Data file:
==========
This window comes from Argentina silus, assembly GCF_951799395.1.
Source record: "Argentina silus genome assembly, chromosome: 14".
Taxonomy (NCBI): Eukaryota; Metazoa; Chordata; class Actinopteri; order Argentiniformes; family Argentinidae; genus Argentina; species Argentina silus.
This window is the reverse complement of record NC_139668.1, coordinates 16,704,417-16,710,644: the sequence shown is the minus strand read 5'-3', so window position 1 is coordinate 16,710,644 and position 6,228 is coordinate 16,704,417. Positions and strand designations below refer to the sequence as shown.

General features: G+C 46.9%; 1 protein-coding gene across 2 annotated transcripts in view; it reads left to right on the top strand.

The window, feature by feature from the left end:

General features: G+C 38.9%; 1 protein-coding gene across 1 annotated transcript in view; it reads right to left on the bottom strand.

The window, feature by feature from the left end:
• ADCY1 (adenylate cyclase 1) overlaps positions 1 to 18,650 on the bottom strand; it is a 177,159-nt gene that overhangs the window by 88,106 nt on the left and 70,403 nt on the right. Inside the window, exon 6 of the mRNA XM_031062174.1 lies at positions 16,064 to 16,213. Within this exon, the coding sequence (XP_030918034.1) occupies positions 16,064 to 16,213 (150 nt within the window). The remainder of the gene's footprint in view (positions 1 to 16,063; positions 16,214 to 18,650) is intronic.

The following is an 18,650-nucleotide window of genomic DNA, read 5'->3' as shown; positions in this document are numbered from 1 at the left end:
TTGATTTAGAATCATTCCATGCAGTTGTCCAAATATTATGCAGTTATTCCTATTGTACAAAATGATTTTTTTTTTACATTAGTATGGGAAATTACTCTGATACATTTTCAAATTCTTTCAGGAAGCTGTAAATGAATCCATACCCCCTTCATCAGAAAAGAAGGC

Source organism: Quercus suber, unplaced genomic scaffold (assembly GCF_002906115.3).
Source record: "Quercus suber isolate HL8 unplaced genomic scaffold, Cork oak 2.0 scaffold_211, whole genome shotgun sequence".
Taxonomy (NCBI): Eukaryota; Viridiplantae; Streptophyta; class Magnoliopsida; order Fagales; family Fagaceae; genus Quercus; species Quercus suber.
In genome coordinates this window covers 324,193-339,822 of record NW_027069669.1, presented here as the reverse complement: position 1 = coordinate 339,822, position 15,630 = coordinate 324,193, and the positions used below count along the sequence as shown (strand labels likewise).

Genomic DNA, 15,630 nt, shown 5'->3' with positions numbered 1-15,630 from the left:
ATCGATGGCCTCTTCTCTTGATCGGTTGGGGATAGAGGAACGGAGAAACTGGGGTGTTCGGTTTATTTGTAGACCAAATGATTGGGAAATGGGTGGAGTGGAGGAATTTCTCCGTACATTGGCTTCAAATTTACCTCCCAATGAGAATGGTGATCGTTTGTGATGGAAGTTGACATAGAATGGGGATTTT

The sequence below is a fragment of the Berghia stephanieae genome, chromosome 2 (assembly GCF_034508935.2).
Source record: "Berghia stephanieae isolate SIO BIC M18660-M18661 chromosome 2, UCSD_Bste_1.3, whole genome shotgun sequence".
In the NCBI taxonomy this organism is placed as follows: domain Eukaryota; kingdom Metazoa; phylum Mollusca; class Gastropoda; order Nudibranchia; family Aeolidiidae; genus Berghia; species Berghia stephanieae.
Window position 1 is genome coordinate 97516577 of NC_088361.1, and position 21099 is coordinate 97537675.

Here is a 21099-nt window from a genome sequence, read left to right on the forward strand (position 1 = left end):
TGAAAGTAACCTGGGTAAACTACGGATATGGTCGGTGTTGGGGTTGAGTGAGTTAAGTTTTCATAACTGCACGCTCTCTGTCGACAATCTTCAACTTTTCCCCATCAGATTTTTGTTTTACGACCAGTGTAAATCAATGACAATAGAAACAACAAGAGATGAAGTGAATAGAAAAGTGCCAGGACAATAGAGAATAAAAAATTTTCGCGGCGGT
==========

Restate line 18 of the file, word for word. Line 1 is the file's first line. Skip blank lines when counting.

The sequence below is a fragment of the Berghia stephanieae genome, chromosome 2 (assembly GCF_034508935.2).